If you're raising a daughter, the most important thing to do for her is quite simple - teach her how to like herself.
Australian writer Kasey Edwards and her husband Christopher Solomon outline the seven qualities girls need to thrive in their latest book Raising Girls Who Like Themselves.
Kasey tells Jesse Mulligan she wrote the book partly because she wanted her daughters - and other girls - to have a different experience than she'd had as a child.
Although she was a lucky kid - middle-class, white, academic - Kasey says she still had a crushing sense of not being enough that has never quite left her.
"My goal for my daughters, my deepest motivation, was for them to grow up liking themselves more than I did when I was growing up."
Liking themselves is the foundation of everything parents want for their children, she says.
"If you want your daughter to be successful, if she likes herself she will strive for success. Not because you're giving her gold stars. She'll strive for success because she'll have faith in her ability to achieve it.
"If you want your daughter to be kind and empathetic she will be that if she likes herself because she won't feel like she needs to tear other people down in order to feel okay about herself.
"If you want your daughter to have good mental and physical health she will have that if she likes herself because it's natural to care for what we love."
The seven qualities girls need to like themselves are presented as seven pillars that parents can help them work on.
Pillar 1 - Power Perspective
Many girls are crippled by what other people think of them by the time they're ten.
Teach girls that they get to be the true judge of whether they're okay - and there's is the most important opinion, Kacey says.
"Every time your child comes to you and says what do you think turn it around and say 'what do you think? It's your work. Your opinion matters the most.
"Our girls come looking for praise two thousand times - that's two thousand times we have the opportunity to teach them that their opinion matters the most."
Pillar 2 - Body Confidence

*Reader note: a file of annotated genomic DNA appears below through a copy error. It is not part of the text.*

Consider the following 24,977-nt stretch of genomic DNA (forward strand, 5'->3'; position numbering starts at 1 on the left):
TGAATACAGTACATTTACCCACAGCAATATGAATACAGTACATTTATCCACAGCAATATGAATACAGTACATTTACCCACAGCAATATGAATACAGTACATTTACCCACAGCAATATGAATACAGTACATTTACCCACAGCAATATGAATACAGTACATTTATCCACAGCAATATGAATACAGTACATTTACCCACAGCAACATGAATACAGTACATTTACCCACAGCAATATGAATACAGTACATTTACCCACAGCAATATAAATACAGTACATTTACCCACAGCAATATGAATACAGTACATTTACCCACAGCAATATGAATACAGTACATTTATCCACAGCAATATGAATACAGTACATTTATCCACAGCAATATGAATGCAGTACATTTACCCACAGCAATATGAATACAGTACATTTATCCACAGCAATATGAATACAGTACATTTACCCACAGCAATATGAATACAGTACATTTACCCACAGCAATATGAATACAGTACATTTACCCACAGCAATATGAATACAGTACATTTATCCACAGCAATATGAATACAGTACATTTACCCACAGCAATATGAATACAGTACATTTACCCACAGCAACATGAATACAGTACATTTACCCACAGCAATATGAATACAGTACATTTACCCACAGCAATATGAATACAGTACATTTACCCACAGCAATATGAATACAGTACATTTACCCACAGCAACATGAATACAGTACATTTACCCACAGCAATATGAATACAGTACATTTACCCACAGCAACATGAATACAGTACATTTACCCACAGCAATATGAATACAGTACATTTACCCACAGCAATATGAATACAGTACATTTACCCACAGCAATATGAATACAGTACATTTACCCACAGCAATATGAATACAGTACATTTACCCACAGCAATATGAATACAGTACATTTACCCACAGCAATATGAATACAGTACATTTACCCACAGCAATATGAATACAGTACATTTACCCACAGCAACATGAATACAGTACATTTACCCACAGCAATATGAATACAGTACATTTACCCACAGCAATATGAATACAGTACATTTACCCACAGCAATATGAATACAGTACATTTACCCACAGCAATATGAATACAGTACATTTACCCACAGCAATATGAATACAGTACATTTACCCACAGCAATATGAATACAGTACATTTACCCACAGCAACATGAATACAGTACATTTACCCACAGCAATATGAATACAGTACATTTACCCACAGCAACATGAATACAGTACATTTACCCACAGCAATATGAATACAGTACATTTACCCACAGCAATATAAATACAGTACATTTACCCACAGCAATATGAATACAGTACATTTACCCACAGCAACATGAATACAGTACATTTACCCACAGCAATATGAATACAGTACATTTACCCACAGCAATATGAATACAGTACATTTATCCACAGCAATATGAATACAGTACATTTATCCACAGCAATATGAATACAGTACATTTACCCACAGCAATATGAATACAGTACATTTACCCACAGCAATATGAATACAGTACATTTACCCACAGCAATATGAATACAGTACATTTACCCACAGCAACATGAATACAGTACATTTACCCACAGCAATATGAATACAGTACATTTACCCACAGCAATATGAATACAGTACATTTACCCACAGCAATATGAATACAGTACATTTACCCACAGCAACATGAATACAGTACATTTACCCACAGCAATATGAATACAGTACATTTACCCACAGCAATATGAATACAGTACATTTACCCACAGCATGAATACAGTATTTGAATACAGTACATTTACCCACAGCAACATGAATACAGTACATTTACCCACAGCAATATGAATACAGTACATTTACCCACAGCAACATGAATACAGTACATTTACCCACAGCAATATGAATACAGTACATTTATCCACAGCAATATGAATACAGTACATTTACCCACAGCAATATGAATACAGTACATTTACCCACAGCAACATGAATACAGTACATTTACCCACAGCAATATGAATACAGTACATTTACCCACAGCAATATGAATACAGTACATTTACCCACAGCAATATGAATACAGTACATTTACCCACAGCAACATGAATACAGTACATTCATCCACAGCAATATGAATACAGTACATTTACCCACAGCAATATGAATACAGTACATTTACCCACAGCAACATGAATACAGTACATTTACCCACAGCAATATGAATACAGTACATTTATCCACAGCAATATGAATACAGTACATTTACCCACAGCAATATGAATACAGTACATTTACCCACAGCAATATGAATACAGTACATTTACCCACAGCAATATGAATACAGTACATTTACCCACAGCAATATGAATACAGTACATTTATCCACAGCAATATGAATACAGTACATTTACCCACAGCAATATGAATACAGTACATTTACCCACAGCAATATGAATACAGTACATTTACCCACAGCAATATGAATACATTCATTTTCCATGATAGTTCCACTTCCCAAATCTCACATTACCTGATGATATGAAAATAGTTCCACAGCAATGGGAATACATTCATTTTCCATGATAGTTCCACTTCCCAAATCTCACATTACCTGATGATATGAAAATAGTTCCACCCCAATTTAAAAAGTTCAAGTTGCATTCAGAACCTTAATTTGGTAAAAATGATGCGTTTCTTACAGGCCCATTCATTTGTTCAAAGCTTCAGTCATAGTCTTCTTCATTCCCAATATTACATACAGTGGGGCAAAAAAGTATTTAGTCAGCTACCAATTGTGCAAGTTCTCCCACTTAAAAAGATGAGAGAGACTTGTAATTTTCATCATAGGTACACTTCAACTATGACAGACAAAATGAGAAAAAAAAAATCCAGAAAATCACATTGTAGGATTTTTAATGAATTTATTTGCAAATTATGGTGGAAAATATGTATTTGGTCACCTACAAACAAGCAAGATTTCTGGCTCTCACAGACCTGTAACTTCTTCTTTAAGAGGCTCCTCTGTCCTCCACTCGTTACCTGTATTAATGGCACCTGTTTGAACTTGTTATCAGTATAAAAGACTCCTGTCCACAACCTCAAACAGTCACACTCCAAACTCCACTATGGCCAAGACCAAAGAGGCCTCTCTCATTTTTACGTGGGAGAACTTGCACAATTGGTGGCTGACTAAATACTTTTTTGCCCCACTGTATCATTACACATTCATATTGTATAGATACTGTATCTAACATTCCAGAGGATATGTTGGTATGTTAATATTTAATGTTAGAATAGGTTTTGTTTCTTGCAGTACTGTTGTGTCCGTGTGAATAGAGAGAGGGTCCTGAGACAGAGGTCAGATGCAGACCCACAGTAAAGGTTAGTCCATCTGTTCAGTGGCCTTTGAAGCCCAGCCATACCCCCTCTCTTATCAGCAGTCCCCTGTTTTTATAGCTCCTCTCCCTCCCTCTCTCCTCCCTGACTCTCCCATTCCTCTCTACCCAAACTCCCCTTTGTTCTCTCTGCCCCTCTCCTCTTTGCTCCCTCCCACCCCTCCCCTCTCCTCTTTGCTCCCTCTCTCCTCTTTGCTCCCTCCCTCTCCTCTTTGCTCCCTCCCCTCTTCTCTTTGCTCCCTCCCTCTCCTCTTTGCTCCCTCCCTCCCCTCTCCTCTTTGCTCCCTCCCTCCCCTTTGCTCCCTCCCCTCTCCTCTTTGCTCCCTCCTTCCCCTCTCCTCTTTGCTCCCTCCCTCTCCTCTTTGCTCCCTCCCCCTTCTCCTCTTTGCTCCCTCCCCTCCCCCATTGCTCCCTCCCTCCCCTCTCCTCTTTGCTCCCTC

Our culture is obsessed with beauty in girls and women, and what parents are told to do to build their child's body confidence is part of the problem, Kasey says.
Parents are given the message that if they tell their daughters over and over again that they're beautiful, one day they'll believe it.
"What we're doing by taking that approach is making beauty incredibly important to girls, absolutely central to their identity. At the same time, they can't ever reach that, so we're setting them up for failure."
Instead, help your girl build her own identity on a firmer foundation than what other people think about their appearance.
"Beauty is an external measure, it's something people bestow on you. So it's very disempowering if you wait to be judged on your beauty.
"Our girls are not born hating their bodies - they learn it. And we as parents and grandparents and adults in our children's lives are their first teachers, so we do have influence here.
"Even when you praise someone you think you're being nice but you're actually putting them on notice - your appearance matters and I'm policing it.
"Our girls will have received more comments about their beauty than everything else combined. We need to tip the balance on that, we need to try and protect them from the constant policing and comments… so they can actually grow into people, rather than objects."
Don't feel bad if in the past you've talked about your body in front of your daughter, though.
"That's how we were raised… that's not our fault. We learnt it from previous generations who learnt it from previous generations. But we can say it stops with me and it stops today. If we decide today that we're going to stop talking about bodies and policing bodies in front of our girls that is a way more positive influence… than we ever got."
Pillar 3. Body Ownership
Most teenage girls aren't equipped to enforce their own boundaries - and we need to get in and support them with this early, Kasey says.
When girls are forced to give affection to people they don't want to, we send the message that other people's feelings are more important than her own.
"If you force your child to kiss Grandma or receive a kiss from Uncle, that is corroding their body autonomy."
Pillar 4 - A Sense of Calm
There's a lot of pressure on parents to create a 'superchild' but they need to be brave enough to back off and allow their child to have a childhood, plenty of sleep and child-led play, Kasey says.
"Your child can't like themselves if they're overtired and they're stressed all the time."
Pillar 5 - Mastery and Independence
The idea that if you tell your kid over and over that they're awesome they'll one day believe it is simply wrong, Kasey says.
Confidence doesn't come from other people's words, but from kids doing things they themselves feel are good.
"Only do for your kid what they can't do for themselves. If they're able to do it, let them do it and that's what builds self-esteem."
Pillar 6 - Strong Relationships
There's an assumption that social skills develop naturally, but they actually take some work, Kasey says.
"This is about getting ahead of the game and teaching girls how to choose good friends, how to keep good friends, how to deal with conflict in productive ways and also how to behave in ways that reduce the likelihood and severity of bullying."
Pillar 7 - Authenticity
Help your child find their own strengths and their own identity.
"We all want to be seen and loved and valued for the person that we are right now, without having to win another race, pass another test, make someone proud.
"This is about allowing your child to grow into the best version of the person that she chooses to be."